David Diamond

Living with David Diamond

Noal Cohen is a musician, jazz historian, and record collector living in Montclair, New Jersey. A retired chemist, he co-authored "Rat Race Blues: The Musical Life of Gigi Gryce" with Michael Fitzgerald.  He is David Diamond's nephew and offers a unique perspective on what it was like living with the acclaimed American composer.  I'm so pleased that he agreed to this exclusive online interview.  ~ Brenda Tremblay

The many facets of David Diamond

This morning I sat down to talk with Peter Elliot, a friend and former neighbor of the late composer David Diamond.  At Jines on Park Avenue (with the fabulous mezzo-soprano Stephanie Blythe eating breakfast only a few tables away!) Peter pulled out a white plastic bag stuffed with treasures: a whimsical letter from David to his kid brother (see picture below), the first Diamond LP he owned, and a fistful of old photos of the composer spending time with the Elliot family on Edgerton Street.

Clues to a life

Greenwood Books on East Avenue (near the RPO Box office) is slowly selling off about eight thousand books formerly owned by the late composer David Diamond. The books, mostly about music, are on a shelf near the entrance, facing the door. I’ve bought two so far, and the cool thing about them is that Diamond wrote in his books, reacting to what he was reading.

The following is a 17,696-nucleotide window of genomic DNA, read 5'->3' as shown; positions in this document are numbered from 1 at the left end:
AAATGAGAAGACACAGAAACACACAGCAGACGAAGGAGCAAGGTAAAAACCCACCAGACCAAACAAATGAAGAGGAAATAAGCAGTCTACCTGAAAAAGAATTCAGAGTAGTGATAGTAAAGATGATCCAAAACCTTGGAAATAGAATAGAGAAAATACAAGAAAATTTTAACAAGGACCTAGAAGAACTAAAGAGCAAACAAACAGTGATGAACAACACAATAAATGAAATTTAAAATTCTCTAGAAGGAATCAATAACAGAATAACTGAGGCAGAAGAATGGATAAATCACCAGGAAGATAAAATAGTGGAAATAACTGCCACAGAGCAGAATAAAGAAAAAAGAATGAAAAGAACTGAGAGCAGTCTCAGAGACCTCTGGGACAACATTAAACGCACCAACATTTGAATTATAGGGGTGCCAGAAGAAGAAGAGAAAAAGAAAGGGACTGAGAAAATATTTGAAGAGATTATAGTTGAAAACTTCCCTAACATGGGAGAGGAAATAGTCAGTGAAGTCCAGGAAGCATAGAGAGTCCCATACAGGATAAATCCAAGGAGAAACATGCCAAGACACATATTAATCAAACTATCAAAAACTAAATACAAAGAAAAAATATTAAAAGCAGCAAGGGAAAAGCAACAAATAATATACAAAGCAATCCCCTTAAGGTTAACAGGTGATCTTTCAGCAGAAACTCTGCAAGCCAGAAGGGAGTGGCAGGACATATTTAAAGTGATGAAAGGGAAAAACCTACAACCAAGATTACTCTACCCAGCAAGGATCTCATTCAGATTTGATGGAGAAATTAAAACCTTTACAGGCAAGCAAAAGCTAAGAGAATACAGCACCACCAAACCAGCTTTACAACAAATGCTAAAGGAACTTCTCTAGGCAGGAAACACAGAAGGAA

For example, in The State of Music, critic and composer Virgil Thomson writes about the lifestyles of musicians:


Dust in the wind

Every now and then I think of him.

The last time was Friday on my way to the Plum House, a Japanese restaurant on Monroe Avenue. I swung by his old house, curious to see if the new owners had ripped out the hulking evergreens blocking the front porch, the bay windows, and the lights within.

They hadn’t.

Before he died, composer David Diamond said he wanted his ashes to be spread between the graves of his parents in Mount Hope Cemetery. His long-time friend and former neighbor Sam Elliott did that for him, with some of the ashes. But Sam got an idea. He divided the remaining ashes into thirds and poured them into three 6-inch plastic vials with screw caps.

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